Download
bonding n.
Skip this Video
Loading SlideShow in 5 Seconds..
Bonding PowerPoint Presentation

Bonding

144 Vues Download Presentation
Télécharger la présentation

Bonding

- - - - - - - - - - - - - - - - - - - - - - - - - - - E N D - - - - - - - - - - - - - - - - - - - - - - - - - - -
Presentation Transcript

  1. Bonding By Mary Agarwala

  2. Chemical Bonds? • What are they? • Why do atoms form them? • Why are some stronger than others?

  3. Ionic Bonding • + charged ion is attracted to a – charged ion • A nonmetal + a metal = ionic bond • Ionic compound is entirely made up of ions • Positively charged ion (Cation) • Negatively charged ion (Anion) • Ex. NaCl

  4. Ionic properties • High melting points which means it ionic bonds are strong bond • Brittle • Dissolves in water, a process that breaks the ionic bonds and separates the ions (makes solutions that conduct electricity) • Polar…”Likes dissolves likes” • Liquid (motlen) ionic compounds conduct electricity • Solid ionic compounds do not conduct electricity well

  5. OCTET RULE Atoms tend to gain, lose, or share electrons in order to acquire a full set of valence electrons

  6. Lewis Dot Diagrams Valence electrons are represented as dots placed around the element symbol KNOW HOW TO WRITE IONIC COMPOUNDS

  7. Empirical formula vs. Molecular formula Empirical Formula Molecular Formula Molecular compound Describes the composition of a molecular compound Tells how many atoms are in a single molecule of the compound Ex. Glucose (C6H12O6) • Denote the ratio of ions in a compound • Chemical formula • The lowest possible whole number subscripts for the elements • The compound wants to be electrically neutral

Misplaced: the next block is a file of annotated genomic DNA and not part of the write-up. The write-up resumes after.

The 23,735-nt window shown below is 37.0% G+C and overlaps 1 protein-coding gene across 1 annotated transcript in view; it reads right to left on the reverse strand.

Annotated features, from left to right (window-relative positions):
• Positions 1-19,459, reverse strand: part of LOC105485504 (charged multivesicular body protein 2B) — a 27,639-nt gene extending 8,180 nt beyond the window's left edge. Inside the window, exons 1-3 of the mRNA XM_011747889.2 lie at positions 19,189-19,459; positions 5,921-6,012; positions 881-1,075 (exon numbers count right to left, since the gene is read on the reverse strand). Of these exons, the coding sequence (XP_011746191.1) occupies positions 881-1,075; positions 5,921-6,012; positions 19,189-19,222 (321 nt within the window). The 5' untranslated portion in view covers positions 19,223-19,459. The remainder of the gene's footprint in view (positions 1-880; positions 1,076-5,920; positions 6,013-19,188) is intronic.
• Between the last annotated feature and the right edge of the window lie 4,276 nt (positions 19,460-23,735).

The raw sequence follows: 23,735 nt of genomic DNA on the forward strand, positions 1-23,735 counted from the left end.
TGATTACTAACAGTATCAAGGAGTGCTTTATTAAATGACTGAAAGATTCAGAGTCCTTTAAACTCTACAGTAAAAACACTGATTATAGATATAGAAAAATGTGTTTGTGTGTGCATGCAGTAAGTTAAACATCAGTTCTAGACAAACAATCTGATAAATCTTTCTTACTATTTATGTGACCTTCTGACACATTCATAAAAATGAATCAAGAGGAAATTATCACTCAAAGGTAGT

8. Covalent Bonds -A covalent bond is formed by a shared pair of electrons between two atoms -Each atom wants to be “octet happy” -Nonmetal + nonmetal = Covalent bond -This is best shown by combining atoms’ Lewis structures

  9. Multiple Bonds Double Bonds Triple Bonds (show picture) (text book pg. 239 Eq.5) • (show picture) • (text book pg 239. Eq.4)

  10. Exceptions to the Octet Rule • Atoms with less than an octet (BF3) • Atoms with more than an octet (SF4) • Molecules with an odd number of electrons (NO) • Don’t sweat the exceptions for the regents

  11. Electronegativity • Property of an element that indicates how strongly an atom of that element attracts electrons in a chemical bond • When one atom is SIGNIFICANTLY MORE EN than another, the covalent bond is POLAR. • 2 atoms, in a bond, with SIMILAR ENs are NONPOLAR • KNOW EN TRENDS!!! Remember F is the biggest (EN=4.0)

  12. Bond Type by Electronegativity Electronegativity Difference Bond Type Nonpolar covalent Polar covalent ionic • Less than or equal to 0.4 • Between 0.4 and 2.0 • Greater than or equal to 2.0

  13. Naming Chemical Compounds Chemists name a compound according to the atoms and bonds that compose it

  14. Naming Ionic Compounds • Write cation first • No need to specify number of atoms (AKA no prefixes) Ex. KI (potassium iodide) Ex. KNO3 (potassium nitrate) Ex. CuSO4 (copper(1) oxide)

  15. Naming Molecular Compounds • Know numerical prefixes • Suffix –ide is added to the atom with a greater EN • Ex. NO2 (nitrogen dioxide) • Ex. BF3 (boron trifluoride) • Ex. P2O5 (diphosphoruspentoxide)

  16. THE END “Good Luck.. Do Well!!!!”